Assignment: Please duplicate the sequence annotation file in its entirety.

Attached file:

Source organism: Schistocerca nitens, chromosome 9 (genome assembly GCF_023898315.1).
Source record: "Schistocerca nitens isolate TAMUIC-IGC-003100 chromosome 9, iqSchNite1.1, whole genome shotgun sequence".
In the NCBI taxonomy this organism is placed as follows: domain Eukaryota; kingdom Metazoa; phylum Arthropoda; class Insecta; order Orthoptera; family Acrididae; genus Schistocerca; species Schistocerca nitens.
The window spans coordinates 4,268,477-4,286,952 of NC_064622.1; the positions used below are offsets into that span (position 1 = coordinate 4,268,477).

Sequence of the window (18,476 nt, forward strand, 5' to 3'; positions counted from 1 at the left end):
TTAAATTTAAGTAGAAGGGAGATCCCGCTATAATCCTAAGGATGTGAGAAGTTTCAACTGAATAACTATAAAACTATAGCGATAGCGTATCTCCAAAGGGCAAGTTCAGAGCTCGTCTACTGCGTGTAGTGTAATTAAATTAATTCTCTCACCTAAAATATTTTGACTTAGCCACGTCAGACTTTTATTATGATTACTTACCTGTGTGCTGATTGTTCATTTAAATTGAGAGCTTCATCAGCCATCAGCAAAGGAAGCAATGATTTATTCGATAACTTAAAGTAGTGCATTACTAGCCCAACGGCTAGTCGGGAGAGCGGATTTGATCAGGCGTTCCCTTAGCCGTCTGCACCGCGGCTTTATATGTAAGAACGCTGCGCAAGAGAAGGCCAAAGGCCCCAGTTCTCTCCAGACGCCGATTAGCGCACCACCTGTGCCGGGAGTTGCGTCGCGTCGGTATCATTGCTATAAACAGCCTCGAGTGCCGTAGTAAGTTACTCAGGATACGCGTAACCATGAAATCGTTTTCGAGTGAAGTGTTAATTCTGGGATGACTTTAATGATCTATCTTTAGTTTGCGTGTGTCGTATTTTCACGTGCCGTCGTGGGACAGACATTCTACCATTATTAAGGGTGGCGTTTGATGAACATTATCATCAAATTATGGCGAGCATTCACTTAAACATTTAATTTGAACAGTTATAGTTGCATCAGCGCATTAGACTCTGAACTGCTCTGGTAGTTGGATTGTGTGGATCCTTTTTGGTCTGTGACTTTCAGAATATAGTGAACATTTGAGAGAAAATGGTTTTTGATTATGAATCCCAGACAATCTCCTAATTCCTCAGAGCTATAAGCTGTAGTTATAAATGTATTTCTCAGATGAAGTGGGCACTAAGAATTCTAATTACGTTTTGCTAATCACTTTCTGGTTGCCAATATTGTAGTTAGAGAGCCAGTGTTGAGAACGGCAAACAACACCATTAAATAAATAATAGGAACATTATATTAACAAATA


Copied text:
Source organism: Schistocerca nitens, chromosome 9 (genome assembly GCF_023898315.1).
Source record: "Schistocerca nitens isolate TAMUIC-IGC-003100 chromosome 9, iqSchNite1.1, whole genome shotgun sequence".
In the NCBI taxonomy this organism is placed as follows: domain Eukaryota; kingdom Metazoa; phylum Arthropoda; class Insecta; order Orthoptera; family Acrididae; genus Schistocerca; species Schistocerca nitens.
The window spans coordinates 4,268,477-4,286,952 of NC_064622.1; the positions used below are offsets into that span (position 1 = coordinate 4,268,477).

Sequence of the window (18,476 nt, forward strand, 5' to 3'; positions counted from 1 at the left end):
TTAAATTTAAGTAGAAGGGAGATCCCGCTATAATCCTAAGGATGTGAGAAGTTTCAACTGAATAACTATAAAACTATAGCGATAGCGTATCTCCAAAGGGCAAGTTCAGAGCTCGTCTACTGCGTGTAGTGTAATTAAATTAATTCTCTCACCTAAAATATTTTGACTTAGCCACGTCAGACTTTTATTATGATTACTTACCTGTGTGCTGATTGTTCATTTAAATTGAGAGCTTCATCAGCCATCAGCAAAGGAAGCAATGATTTATTCGATAACTTAAAGTAGTGCATTACTAGCCCAACGGCTAGTCGGGAGAGCGGATTTGATCAGGCGTTCCCTTAGCCGTCTGCACCGCGGCTTTATATGTAAGAACGCTGCGCAAGAGAAGGCCAAAGGCCCCAGTTCTCTCCAGACGCCGATTAGCGCACCACCTGTGCCGGGAGTTGCGTCGCGTCGGTATCATTGCTATAAACAGCCTCGAGTGCCGTAGTAAGTTACTCAGGATACGCGTAACCATGAAATCGTTTTCGAGTGAAGTGTTAATTCTGGGATGACTTTAATGATCTATCTTTAGTTTGCGTGTGTCGTATTTTCACGTGCCGTCGTGGGACAGACATTCTACCATTATTAAGGGTGGCGTTTGATGAACATTATCATCAAATTATGGCGAGCATTCACTTAAACATTTAATTTGAACAGTTATAGTTGCATCAGCGCATTAGACTCTGAACTGCTCTGGTAGTTGGATTGTGTGGATCCTTTTTGGTCTGTGACTTTCAGAATATAGTGAACATTTGAGAGAAAATGGTTTTTGATTATGAATCCCAGACAATCTCCTAATTCCTCAGAGCTATAAGCTGTAGTTATAAATGTATTTCTCAGATGAAGTGGGCACTAAGAATTCTAATTACGTTTTGCTAATCACTTTCTGGTTGCCAATATTGTAGTTAGAGAGCCAGTGTTGAGAACGGCAAACAACACCATTAAATAAATAATAGGAACATTATATTAACAAATA